Science fiction always teaches us the way.
In Ridley Scott's 1982 sci-fi classic, Bladerunner, the police have a problem. The wayward androids they are pursuing behave so much like humans, they have a tough time telling them apart.
They turn to the Voight-Kampff test, a futuristic version of the age-old polygraph, to help them out. During the test, subjects are grilled with a list of questions, while their physiology is monitored. In particular, the test looks for abnormal eye responses that might indicate the subject isn't human.
The test is far from perfect, and no doubt there will be teething troubles that beset the development of a similar test the US department of homeland security is looking for help in making.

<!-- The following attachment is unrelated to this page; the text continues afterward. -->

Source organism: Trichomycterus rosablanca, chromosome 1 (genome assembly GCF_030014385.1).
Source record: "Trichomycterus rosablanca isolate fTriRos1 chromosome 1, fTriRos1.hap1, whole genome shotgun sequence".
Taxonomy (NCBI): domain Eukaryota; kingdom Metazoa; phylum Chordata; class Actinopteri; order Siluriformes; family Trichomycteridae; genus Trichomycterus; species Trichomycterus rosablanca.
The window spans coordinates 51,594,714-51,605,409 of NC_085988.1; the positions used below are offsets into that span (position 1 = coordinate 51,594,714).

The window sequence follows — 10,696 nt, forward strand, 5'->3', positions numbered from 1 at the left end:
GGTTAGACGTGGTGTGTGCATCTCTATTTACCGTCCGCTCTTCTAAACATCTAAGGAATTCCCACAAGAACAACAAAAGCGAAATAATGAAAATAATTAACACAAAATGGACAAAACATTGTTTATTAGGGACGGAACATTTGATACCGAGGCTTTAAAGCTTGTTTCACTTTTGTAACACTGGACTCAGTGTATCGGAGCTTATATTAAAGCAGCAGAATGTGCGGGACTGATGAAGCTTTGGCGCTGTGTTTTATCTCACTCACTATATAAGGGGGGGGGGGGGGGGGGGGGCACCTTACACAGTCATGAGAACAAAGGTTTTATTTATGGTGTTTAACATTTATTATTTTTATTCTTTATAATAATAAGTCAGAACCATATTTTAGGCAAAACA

Under the Small Business Innovation Research programme, the department has asked tech companies to bid for contracts to kick-start research in the area. Such a system, if it works, would undoubtedly be useful at airports and other high-security points.
I take issue with this being credited to Ridley Scott's Bladerunner as the movie and the Voight-Kampff test are based on Philip K. Dick's book Do Androids Dream of Electric Sheep?. So nyahh!